An example of such thinking is the warning from Jim Wallis that we dare not solve our government’s fiscal disaster by balancing the budget on the backs of the poor. To do so would be to lack a true Christmas spirit.
Does caring for the poor demand a welfare state? Is income redistribution to the poor something that should be embraced as a good economic policy?
The Poor, Economic Policy, and Christian Ethics
In evaluating any economic policy, we would do well to remember Murray Rothbard’s insight that all economic policy has an ethical component. Once we move beyond examining the purely economic consequences of the minimum wage, for example, and then advocate raising, lowering, or abolishing it, we must incorporate some ethical standard, because we are now entering the dimension of the should or should not. I point out in chapter 13 of my book, Foundations of Economics: A Christian View, that if we want to fully analyze any economic policy, we must answer two questions, not just one.
Is the policy economically sound?
That is, does the policy do what it is ostensibly supposed to do?
Is it ethically sound?
Is it morally acceptable, or does it violate our accepted ethical criteria?
Ethics and economics
Any economic policy about which we cannot answer both questions in the affirmative must be deemed unacceptable. In order to evaluate any economic policy, therefore, it is imperative that we understand both the ethics and economics of the case.
We certainly need to discern wisely our moral duty when relating to the poor. That Christians are to minster to the poor is noncontroversial.
- God Himself cares for the poor (Ps. 35:10).
- God wants us to defend the poor (Ps. 82:3)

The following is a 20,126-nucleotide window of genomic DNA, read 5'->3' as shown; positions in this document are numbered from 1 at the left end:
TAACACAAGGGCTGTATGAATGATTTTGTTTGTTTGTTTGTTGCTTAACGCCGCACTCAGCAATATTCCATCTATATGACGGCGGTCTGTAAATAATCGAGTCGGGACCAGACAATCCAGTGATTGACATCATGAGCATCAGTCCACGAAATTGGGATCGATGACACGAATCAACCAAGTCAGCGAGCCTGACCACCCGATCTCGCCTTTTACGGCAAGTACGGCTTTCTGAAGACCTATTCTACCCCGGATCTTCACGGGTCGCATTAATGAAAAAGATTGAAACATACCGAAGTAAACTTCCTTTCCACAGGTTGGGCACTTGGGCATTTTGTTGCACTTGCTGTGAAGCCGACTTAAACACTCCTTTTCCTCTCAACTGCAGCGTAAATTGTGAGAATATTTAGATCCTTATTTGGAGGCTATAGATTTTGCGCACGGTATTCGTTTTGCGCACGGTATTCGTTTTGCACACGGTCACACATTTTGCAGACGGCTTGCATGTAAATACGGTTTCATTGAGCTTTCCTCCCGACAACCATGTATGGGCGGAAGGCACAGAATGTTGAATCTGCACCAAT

- God encourages us to pay attention to the plight of the poor (Ps. 41:1; Prov. 21:13)
- God wants us to to be charitable towards the poor (Prov. 19:17)
- God urges us to remember our poor enemies (Prov. 25:21)
- Jesus told the rich young ruler to sell all his possessions and give the money to the poor (Matt 19:16–30)
- The Apostolic Church ministered faithfully to those in need (Acts 2, 4).
- Instead of merely feeling sad for the poor, we must provide them with material assistance (Jas 2:15–16)
Unfortunately much confusion has emerged over the past 100 years regarding how we are to fulfill God’s requirement to show charity to the needy. Much of the confusion stems from a change in the conventional definition of poverty.
The Biblical view of poverty, which is the view that guided much social thought into the 1900s, defines the poor as those so lacking the material necessities of life, they cannot survive without charity. As egalitarianism increasingly took hold in modern minds, however, the concept of poverty became relative, so that a person is “poor” merely if he has sufficiently less than other people. When God in Scripture commands us to give aid to the poor, however, he is not calling us to give money to someone merely because they spent their money on a cell phone instead of food.